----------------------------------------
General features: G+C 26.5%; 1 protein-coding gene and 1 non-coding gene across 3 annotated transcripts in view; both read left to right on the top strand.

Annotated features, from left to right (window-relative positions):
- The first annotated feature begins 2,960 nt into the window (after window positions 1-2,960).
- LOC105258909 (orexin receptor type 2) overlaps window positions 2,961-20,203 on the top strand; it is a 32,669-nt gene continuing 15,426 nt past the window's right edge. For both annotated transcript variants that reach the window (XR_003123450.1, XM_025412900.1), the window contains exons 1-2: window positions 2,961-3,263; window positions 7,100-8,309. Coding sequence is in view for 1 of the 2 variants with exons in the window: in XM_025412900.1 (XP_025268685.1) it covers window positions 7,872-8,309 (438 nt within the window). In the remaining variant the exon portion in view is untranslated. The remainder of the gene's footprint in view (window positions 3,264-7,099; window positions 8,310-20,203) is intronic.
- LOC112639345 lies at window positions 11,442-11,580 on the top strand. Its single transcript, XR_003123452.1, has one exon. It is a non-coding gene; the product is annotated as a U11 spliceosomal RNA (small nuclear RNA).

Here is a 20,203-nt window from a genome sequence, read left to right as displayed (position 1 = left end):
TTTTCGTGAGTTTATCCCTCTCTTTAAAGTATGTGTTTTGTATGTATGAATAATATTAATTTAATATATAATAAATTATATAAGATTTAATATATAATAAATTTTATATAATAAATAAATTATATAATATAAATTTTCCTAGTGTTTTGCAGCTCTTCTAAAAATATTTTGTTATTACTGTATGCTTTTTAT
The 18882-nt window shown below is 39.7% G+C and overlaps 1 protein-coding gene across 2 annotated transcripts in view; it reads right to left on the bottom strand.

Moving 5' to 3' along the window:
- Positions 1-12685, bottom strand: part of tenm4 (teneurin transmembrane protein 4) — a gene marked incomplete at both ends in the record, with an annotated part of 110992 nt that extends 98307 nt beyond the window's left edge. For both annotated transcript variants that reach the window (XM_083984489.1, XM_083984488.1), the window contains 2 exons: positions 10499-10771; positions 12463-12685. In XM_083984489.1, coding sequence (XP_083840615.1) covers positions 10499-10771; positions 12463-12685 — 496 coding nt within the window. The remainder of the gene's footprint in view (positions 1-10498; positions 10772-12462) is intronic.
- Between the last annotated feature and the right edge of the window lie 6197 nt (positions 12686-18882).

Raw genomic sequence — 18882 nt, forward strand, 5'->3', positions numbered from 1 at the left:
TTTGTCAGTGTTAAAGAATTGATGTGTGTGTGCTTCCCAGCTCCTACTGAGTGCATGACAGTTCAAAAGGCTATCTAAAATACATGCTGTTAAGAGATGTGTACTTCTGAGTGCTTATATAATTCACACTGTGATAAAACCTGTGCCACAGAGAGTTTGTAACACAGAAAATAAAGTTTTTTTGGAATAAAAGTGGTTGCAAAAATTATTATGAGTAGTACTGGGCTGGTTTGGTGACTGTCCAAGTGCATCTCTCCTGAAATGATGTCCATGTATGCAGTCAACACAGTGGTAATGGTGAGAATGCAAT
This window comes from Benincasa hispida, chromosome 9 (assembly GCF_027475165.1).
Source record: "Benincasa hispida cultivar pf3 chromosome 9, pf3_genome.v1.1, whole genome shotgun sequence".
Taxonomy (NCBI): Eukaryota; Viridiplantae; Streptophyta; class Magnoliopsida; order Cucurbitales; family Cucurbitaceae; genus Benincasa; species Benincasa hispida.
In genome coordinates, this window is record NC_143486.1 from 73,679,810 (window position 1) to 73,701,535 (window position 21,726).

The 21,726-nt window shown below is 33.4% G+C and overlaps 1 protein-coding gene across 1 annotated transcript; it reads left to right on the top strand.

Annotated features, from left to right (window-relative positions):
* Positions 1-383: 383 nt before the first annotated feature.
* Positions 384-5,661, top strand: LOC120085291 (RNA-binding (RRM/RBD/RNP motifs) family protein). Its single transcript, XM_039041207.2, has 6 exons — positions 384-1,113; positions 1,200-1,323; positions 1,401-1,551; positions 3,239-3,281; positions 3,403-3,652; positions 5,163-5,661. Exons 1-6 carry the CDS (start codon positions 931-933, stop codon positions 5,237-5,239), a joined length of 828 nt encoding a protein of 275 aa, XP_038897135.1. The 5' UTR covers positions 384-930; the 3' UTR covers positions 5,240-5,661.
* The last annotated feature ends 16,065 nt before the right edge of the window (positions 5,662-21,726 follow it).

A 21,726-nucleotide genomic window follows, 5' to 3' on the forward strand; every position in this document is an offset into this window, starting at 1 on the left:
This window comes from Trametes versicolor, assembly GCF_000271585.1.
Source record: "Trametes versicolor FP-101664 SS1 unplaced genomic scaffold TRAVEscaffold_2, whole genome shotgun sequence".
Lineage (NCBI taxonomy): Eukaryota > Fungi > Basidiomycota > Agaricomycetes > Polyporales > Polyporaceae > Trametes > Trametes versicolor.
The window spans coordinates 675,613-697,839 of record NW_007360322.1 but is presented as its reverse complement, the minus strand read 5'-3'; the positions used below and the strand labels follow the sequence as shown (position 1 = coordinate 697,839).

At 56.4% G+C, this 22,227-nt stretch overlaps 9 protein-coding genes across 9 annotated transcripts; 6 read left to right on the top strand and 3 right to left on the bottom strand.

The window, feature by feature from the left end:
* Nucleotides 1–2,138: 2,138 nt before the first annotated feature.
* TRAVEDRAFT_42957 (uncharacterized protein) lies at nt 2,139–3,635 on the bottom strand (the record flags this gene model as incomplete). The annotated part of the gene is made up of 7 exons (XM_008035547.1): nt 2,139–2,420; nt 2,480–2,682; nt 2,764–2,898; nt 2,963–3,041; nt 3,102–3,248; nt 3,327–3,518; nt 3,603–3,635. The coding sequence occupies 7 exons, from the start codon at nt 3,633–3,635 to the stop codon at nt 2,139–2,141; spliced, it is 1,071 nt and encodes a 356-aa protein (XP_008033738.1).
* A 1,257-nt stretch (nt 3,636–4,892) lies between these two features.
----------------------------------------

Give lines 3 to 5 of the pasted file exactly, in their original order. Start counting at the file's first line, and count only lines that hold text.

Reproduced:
- The first annotated feature begins 2,960 nt into the window (after window positions 1-2,960).
- LOC105258909 (orexin receptor type 2) overlaps window positions 2,961-20,203 on the top strand; it is a 32,669-nt gene continuing 15,426 nt past the window's right edge. For both annotated transcript variants that reach the window (XR_003123450.1, XM_025412900.1), the window contains exons 1-2: window positions 2,961-3,263; window positions 7,100-8,309. Coding sequence is in view for 1 of the 2 variants with exons in the window: in XM_025412900.1 (XP_025268685.1) it covers window positions 7,872-8,309 (438 nt within the window). In the remaining variant the exon portion in view is untranslated. The remainder of the gene's footprint in view (window positions 3,264-7,099; window positions 8,310-20,203) is intronic.
- LOC112639345 lies at window positions 11,442-11,580 on the top strand. Its single transcript, XR_003123452.1, has one exon. It is a non-coding gene; the product is annotated as a U11 spliceosomal RNA (small nuclear RNA).